All of you brothers over in Africa / Tell all the folks in Egypt, and Israel, too. / Please don’t miss this train at the station. / ‘Cause if you miss it, I feel sorry, sorry for you. —“Love Train,” The O’Jays
I want to write here in a personal way about the work of racial justice as a call for all Americans and especially for Christians, formed by God’s love for us in Jesus Christ. We know that this work is “normal” for Black, Indigenous, and other communities of color, who do not command the cultural space of the majority. Whites, by contrast, can choose to reflect on systemic inequities, inter-communal division, and varied power dynamics at their leisure, or otherwise take a pass.
Jesus himself is the effective means to our end: Jesus who, St. Paul says, “has now reconciled” the would-be faithful “in his fleshly body through death, so as to present you holy and blameless and irreproachable before him — provided that you continue securely established and steadfast in the faith” (Col. 1:22-23). Continuing securely and steadfastly, it turns out, is not easy. Jesus himself is the site of reconciliation, by his passion. In his body, the death of sin is overcome.
Not, however, instantaneously, nor without our cooperation. Jesus invites us to follow him as faithful disciples. Our own symbolic death of baptism initiates this journey, which we are told will span the whole earth, gathering into one body every tribe, tongue, nation, and people — Africans, Egyptians; Gentiles and Jews. Along the way, we expect persecution and pain, but this, too, will prove effective, for the sake of the whole. As Paul continues: “I am now rejoicing in my sufferings for your sake, and in my flesh, I am completing what is lacking in Christ’s afflictions for the sake of his body, that is, the Church…. For this I toil and struggle with all the energy that he powerfully inspires within me” (1:24, 29).
Start with what it might look like to toil and struggle with all Americans in loving solidarity. Can we imagine first steps in this regard? Francis Fukuyama wrote recently of voluntary national service programs as a means of inculcating “a sense of citizenship” in the young, and I can testify to this truth.
At age 18, I moved to Boston to participate in the newly founded City Year, an “urban peace corps” that has now spread to 29 cities in the U.S. Our corps of 100 young people was divided into eight teams of 12, half men and half women, each rigorously reflecting the racial makeup of America and cutting across class. My team included two white working-class Catholics, two African American single moms, two inner-city Puerto Ricans, a recent immigrant from Vietnam, a white evangelical from Wellesley, and team leaders with bachelor’s degrees from Skidmore and Lewis & Clark. Upon meeting one erstwhile drug-dealer teammate, he casually commented to me, “I used to beat people like you up,” and we gratefully marked the passing of time. Our team started an afterschool program for elementary-aged children in the basement of St. John-St. Hugh Catholic Church in Dorchester, before turning to projects in Somerville and on Thompson Island, with corps-wide workdays in every neighborhood of the city over a nine-month period. Every one of us was transformed — by listening and speaking across deep differences of education, culture, and race, and by arguments, apologies, tears, and laughter, which produced a surprisingly deep, collective affection.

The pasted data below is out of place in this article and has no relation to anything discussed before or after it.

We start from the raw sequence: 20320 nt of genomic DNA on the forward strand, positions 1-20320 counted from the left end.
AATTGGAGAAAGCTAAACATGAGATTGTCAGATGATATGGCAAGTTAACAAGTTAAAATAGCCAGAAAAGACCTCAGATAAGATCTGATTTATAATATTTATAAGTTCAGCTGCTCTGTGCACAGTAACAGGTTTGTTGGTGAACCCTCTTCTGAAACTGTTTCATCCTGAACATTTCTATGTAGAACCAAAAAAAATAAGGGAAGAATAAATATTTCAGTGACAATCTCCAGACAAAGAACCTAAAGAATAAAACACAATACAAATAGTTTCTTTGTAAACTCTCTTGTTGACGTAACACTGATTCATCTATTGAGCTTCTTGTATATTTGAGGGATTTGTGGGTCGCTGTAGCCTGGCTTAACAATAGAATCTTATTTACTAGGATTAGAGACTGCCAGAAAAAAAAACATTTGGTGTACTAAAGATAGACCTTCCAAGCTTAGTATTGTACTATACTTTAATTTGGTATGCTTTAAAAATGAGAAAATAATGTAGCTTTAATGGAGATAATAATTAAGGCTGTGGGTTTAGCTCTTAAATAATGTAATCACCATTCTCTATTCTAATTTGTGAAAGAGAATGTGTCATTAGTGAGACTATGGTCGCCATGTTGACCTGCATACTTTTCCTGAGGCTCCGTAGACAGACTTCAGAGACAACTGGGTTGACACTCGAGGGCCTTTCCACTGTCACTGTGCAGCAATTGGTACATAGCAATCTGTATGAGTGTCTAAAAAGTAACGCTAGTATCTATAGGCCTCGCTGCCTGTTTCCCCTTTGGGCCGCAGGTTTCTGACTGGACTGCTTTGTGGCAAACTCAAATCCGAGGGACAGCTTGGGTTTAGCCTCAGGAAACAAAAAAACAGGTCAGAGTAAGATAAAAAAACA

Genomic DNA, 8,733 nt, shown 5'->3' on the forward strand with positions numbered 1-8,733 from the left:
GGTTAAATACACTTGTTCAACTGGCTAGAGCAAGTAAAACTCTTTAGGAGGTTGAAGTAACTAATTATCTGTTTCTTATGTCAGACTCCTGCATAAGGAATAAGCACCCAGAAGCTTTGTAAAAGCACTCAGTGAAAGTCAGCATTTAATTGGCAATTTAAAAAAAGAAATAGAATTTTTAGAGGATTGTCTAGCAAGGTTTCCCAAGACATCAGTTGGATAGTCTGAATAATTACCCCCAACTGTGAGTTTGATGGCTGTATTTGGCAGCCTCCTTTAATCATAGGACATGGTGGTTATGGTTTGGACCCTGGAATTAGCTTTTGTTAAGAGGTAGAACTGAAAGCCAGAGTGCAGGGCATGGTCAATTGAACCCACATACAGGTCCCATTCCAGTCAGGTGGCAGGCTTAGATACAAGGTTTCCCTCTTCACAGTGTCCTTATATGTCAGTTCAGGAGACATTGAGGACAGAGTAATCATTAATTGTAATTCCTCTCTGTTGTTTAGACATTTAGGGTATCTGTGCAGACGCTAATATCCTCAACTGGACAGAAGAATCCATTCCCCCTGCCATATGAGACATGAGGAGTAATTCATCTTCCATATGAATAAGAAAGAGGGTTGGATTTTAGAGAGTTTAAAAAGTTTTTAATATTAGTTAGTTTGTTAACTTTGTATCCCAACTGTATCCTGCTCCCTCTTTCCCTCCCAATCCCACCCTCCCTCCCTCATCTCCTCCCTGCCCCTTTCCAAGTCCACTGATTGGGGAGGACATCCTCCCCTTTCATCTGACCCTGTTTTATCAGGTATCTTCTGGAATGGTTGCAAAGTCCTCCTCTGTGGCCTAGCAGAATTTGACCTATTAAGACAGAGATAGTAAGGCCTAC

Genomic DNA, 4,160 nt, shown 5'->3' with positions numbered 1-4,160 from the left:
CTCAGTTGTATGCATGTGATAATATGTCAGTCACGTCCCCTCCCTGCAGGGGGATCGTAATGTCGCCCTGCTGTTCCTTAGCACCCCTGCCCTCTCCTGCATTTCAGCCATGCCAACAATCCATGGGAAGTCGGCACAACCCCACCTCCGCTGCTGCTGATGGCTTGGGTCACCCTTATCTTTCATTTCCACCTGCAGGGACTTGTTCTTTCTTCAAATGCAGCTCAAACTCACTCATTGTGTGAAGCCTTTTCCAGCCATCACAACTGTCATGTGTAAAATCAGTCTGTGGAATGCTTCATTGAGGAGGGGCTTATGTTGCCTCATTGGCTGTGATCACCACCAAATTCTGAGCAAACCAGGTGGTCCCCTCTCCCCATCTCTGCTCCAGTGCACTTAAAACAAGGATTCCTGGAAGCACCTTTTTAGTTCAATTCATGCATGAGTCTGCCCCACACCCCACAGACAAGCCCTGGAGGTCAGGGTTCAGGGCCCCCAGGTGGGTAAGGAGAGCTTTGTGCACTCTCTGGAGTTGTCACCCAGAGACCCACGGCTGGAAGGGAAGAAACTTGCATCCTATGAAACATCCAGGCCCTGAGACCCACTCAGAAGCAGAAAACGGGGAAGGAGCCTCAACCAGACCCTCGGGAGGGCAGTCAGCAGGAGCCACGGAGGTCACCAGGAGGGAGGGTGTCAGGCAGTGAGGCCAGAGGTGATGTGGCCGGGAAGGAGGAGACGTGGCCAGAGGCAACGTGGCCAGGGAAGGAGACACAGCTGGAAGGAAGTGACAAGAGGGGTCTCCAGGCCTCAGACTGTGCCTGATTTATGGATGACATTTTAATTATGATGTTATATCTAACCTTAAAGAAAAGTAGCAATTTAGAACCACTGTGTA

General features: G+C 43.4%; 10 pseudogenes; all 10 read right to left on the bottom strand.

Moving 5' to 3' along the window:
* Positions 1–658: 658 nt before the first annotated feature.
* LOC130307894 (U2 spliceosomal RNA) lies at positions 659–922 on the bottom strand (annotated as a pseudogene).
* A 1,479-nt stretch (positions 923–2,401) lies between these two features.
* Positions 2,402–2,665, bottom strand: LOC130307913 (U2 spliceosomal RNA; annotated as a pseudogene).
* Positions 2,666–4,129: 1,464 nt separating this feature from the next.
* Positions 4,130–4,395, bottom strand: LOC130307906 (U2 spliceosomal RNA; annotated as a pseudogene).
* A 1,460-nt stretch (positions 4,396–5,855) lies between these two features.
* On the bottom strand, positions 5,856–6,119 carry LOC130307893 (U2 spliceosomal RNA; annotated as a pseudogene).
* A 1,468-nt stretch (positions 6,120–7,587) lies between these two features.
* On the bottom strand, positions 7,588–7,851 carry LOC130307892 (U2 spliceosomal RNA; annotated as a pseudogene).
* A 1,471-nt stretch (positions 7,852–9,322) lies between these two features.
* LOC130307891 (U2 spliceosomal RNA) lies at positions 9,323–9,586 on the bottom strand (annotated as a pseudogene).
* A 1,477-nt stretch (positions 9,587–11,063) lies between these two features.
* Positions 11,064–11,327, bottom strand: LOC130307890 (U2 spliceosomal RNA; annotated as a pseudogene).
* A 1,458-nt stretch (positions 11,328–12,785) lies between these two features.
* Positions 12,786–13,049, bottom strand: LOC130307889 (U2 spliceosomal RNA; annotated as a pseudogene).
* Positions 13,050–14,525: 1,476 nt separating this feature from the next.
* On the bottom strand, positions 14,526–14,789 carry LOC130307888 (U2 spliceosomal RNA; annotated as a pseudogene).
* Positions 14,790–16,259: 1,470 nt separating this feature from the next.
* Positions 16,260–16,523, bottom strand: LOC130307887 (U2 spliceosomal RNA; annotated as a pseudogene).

The genius of the program, founded by secular Jews drinking from the wells of Judeo-Christian moral reflection, was its intuitive reaching toward the universal longing for truth and goodness: truth about injustice, and goodness on the way to reparation. We only made a start. Confession and forgiveness sometimes sat uncomfortably alongside a creeping Manichean self-satisfaction, which led us to suppose that the good and the bad might prematurely be separated, not by the Son of Man but by us (cf. Matt. 25:31ff.). The fullness of reconciliation in and after Christ was not our bag. But we rightly reveled in the counter-cultural fact of doing good work together. Damning American divisions, we felt an appropriate pride in riding the buses and trains or walking abreast in otherwise segregated neighborhoods of the city, turning what we perceived to be envious heads that wanted what we had.
I can’t think of a better school in leadership development for young people, to inculcate humility and compassion, and channel idealism. As I am sure many other programs do as well, City Year sought to replace our desiccating cynicism with cool springs of hope, and we were surely refreshed.